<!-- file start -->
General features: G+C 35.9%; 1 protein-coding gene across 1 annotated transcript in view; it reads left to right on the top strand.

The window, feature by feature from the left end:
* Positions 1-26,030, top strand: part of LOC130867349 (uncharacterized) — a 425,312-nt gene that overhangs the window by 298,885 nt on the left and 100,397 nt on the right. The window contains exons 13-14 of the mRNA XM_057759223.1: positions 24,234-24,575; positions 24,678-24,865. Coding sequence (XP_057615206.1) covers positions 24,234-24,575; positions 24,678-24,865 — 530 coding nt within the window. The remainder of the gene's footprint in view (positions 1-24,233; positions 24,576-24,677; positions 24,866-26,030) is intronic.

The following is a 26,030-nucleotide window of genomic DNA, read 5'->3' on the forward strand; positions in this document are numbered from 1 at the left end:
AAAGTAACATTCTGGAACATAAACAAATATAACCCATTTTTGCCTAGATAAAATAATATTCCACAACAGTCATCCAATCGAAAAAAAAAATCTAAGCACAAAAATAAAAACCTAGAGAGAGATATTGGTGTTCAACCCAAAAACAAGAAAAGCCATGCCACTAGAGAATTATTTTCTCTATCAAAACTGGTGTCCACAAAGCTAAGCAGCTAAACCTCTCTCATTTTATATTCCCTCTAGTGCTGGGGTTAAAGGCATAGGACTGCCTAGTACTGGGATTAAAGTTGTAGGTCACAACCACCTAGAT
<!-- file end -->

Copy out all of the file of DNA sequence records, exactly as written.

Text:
General features: G+C 35.9%; 1 protein-coding gene across 1 annotated transcript in view; it reads left to right on the top strand.

The window, feature by feature from the left end:
* Positions 1-26,030, top strand: part of LOC130867349 (uncharacterized) — a 425,312-nt gene that overhangs the window by 298,885 nt on the left and 100,397 nt on the right. The window contains exons 13-14 of the mRNA XM_057759223.1: positions 24,234-24,575; positions 24,678-24,865. Coding sequence (XP_057615206.1) covers positions 24,234-24,575; positions 24,678-24,865 — 530 coding nt within the window. The remainder of the gene's footprint in view (positions 1-24,233; positions 24,576-24,677; positions 24,866-26,030) is intronic.

The following is a 26,030-nucleotide window of genomic DNA, read 5'->3' on the forward strand; positions in this document are numbered from 1 at the left end:
AAAGTAACATTCTGGAACATAAACAAATATAACCCATTTTTGCCTAGATAAAATAATATTCCACAACAGTCATCCAATCGAAAAAAAAAATCTAAGCACAAAAATAAAAACCTAGAGAGAGATATTGGTGTTCAACCCAAAAACAAGAAAAGCCATGCCACTAGAGAATTATTTTCTCTATCAAAACTGGTGTCCACAAAGCTAAGCAGCTAAACCTCTCTCATTTTATATTCCCTCTAGTGCTGGGGTTAAAGGCATAGGACTGCCTAGTACTGGGATTAAAGTTGTAGGTCACAACCACCTAGAT